As I slide into my 70s, I find myself forgetting names with more regularity every day. It’s getting so common that I often stay out of conversations because I can’t remember the name of the politician or the friend or the singer I want to pontificate on.
Is that sad or what? Well, I probably talk too much anyway.
But it begs the question, what can I do about this memory drain? Am I doomed to what my friends call “halfs-heimers”?
I know all too well that a good night’s sleep improves my memory, and I always sleep better when I exercise, so those behaviors can help. But what can I do about my diet? That might be something else I can control.
Just this morning, I was enticed by an ad for the “5 Worst Foods for Memory.” Really? I couldn’t resist clicking on it.
After watching a video for five minutes of introduction (endless), I decided to try Google. I typed in “Harvard,” “diet,” and “Alzheimer’s,” and voila! I found a wealth of information, and I didn’t have to spend an hour listening to Dr. Whoever drone on to get it.
According to the Harvard Medical School newsletter, the best foods for memory are prevalent in the Mediterranean diet (go figure). How many times have we been told to eat like the Mediterranean cultures?
I’ve reorganized Harvard’s list to prioritize the foods with the most recommended servings per week. I plan to post it on my refrigerator and suggest that you do the same. (Unless, of course, you have perfect memory. Lucky you!)
Whole grains need to make 21 servings of our weekly food. Try for at least three servings daily. These include oatmeal, quinoa, brown rice, whole wheat pasta, and whole wheat bread.
Known to aid our digestion, red wine also helps our brain. Consume 7 servings per week, but no more than one glass daily.
Fresh and cooked leafy veggies feed our brain very well if we keep to at least 6 servings per week. The list includes kale, spinach, cooked greens, and salads.
Nuts are a major food component for brain stimulation. Dedicate 5 servings of your weekly food to this group. Variety is best.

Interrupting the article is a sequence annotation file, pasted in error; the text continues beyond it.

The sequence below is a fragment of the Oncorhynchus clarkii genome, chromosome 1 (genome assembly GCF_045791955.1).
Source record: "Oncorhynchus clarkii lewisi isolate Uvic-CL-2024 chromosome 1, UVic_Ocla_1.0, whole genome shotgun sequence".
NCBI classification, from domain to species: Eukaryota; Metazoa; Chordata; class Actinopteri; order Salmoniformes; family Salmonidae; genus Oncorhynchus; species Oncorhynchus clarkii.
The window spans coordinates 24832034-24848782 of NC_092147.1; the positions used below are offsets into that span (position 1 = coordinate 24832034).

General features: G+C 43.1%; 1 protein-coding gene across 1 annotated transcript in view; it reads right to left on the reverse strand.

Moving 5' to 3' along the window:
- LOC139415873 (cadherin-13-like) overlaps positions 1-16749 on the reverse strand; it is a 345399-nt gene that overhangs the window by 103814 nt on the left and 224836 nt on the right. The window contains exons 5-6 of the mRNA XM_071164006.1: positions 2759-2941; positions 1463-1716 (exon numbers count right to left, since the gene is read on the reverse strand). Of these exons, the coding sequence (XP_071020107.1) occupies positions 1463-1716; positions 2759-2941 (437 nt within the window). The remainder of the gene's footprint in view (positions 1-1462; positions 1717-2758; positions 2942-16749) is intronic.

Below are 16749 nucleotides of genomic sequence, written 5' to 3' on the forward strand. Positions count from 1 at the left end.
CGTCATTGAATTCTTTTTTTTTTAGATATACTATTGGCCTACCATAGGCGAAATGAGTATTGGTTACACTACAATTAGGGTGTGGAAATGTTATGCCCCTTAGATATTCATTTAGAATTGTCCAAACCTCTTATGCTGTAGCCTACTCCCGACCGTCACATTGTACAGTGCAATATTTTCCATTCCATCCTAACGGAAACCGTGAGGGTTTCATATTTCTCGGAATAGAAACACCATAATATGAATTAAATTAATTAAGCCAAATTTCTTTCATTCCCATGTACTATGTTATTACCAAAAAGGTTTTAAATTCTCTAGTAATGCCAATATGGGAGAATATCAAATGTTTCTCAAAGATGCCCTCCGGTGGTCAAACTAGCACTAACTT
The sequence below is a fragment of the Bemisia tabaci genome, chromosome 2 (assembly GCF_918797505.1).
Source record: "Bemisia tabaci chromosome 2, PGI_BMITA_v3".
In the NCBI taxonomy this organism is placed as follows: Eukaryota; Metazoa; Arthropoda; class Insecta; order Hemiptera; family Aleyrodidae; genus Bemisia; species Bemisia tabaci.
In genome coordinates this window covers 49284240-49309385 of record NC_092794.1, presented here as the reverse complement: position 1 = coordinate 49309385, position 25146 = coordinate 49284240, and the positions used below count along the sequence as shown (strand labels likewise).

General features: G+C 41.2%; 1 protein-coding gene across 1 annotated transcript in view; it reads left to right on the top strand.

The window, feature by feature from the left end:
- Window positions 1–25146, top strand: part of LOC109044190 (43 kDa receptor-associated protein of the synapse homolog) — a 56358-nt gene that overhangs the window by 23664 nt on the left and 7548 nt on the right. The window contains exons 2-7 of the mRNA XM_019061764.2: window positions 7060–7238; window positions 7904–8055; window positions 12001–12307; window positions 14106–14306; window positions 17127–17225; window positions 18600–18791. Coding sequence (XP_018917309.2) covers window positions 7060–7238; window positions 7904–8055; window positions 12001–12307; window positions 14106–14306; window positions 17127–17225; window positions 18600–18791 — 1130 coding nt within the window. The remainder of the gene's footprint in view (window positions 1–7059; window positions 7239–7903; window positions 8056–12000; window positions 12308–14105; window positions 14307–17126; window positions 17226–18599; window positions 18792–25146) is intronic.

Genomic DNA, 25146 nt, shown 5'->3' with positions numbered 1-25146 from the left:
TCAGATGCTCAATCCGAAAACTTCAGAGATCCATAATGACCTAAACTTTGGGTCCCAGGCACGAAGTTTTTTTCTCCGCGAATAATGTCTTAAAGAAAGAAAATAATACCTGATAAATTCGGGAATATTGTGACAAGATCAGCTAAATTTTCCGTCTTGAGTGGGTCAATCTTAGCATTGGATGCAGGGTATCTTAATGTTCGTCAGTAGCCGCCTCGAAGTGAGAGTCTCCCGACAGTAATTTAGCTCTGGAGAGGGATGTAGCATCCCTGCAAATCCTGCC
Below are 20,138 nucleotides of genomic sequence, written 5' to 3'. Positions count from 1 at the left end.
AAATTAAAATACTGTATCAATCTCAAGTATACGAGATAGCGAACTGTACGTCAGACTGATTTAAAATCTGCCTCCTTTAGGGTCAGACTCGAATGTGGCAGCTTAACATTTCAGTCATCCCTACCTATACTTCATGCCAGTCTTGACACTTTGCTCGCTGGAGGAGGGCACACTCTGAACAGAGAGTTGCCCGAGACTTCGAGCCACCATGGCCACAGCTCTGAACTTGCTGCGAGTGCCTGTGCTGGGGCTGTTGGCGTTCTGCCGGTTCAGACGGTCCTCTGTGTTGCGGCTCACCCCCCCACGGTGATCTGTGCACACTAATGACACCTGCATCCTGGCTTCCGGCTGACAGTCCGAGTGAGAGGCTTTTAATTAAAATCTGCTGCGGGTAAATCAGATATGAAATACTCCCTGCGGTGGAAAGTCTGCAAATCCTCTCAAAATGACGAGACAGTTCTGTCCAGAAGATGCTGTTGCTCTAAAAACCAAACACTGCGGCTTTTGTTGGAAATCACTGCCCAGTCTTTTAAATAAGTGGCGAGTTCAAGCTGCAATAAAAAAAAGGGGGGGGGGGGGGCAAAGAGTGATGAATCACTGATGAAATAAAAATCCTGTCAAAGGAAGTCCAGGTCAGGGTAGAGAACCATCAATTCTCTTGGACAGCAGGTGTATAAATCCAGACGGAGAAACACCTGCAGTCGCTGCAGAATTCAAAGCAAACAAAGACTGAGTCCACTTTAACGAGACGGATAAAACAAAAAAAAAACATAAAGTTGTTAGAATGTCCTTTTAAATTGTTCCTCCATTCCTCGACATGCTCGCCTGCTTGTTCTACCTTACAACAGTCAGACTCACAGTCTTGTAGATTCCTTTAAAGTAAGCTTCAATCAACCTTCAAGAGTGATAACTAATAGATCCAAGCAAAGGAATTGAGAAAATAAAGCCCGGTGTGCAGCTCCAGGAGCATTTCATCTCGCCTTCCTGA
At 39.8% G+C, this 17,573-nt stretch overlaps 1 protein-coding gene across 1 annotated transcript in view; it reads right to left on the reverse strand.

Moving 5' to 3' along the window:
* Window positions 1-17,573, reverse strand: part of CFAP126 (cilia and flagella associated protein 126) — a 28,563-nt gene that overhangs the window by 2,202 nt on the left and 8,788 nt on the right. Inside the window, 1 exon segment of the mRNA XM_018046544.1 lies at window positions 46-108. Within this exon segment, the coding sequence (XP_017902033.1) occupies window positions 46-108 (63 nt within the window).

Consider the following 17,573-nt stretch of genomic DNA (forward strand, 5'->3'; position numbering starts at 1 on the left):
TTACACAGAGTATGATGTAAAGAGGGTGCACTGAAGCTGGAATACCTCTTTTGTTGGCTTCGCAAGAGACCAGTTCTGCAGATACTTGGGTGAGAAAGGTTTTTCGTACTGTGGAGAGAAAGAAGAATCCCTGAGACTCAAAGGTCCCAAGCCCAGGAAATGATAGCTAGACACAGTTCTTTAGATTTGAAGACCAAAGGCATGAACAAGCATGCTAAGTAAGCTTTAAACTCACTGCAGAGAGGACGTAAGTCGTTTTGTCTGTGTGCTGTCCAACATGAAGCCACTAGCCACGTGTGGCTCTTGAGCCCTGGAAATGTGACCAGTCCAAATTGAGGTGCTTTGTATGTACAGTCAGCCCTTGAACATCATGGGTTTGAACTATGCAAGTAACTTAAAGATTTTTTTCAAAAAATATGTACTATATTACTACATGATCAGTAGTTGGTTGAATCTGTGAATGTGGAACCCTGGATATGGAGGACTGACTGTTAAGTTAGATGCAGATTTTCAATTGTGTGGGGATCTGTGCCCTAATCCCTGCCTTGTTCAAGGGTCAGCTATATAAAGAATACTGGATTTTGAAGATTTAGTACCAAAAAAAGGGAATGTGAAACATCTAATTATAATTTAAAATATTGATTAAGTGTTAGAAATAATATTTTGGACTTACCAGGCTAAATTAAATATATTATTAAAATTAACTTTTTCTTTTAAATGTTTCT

Beans of any kind need to make 4 servings of your diet per week. Include pintos, red beans, black beans, lentils, etc. in this list.
Strawberries, blueberries, raspberries, or blackberries must be on your table at a minimum of 2 servings per week.
2 servings per week of poultry, lean chicken or turkey, is the formula you need when it comes to meat.
Don’t forget to eat fish, even if only 1 serving per week. Best sources are wild salmon, sardines, trout, and mackerel.
Use extra virgin olive oil as your main cooking oil and as flavoring.
The link that most caught my eye, though, was about the foods that impede memory. I still balked at watching that endless promotional video, so I returned to Google, this time entering the words “memory,” “block,” and “foods,”whichbrought me to an article on Alzheimer’s.net.
There I found the information I wanted: foods to avoid.
White bread, white flour, white rice, white pasta, white sugar. These are on our table every day but need to go.
If you wonder what falls in the category of processed foods, the list includes American cheese, processed cheese, mozzarella sticks, sausages, processed meats, cold cuts, etc.
Usually, any chemical formula in food should raise your suspicion. Seems like most dangerous to the brain are ingredients containing ‘diacetyl’ or ‘nitrate’. Those include margarine, microwave popcorn, beer, and many others.
I’m pretty sad about the sausage and beer, but otherwise I can manage to stick to the healthy list. You can’t have all, can you? I guess I’ll stick with a glass of wine each evening. Red.
The test, of course, will be whether I’m able to remember names – well, at least a few more than I’ve been able to pull up lately. The true test will be if I can also pass the “Three Items” challenge the doctor gives me at my annual physical. I have until April. Woo-woo!
Which brain drainers are you willing to give up to keep your brain healthy? Do any of the memory builders sound particularly tasty? How do you take care of your brain health? Please share in the comments below.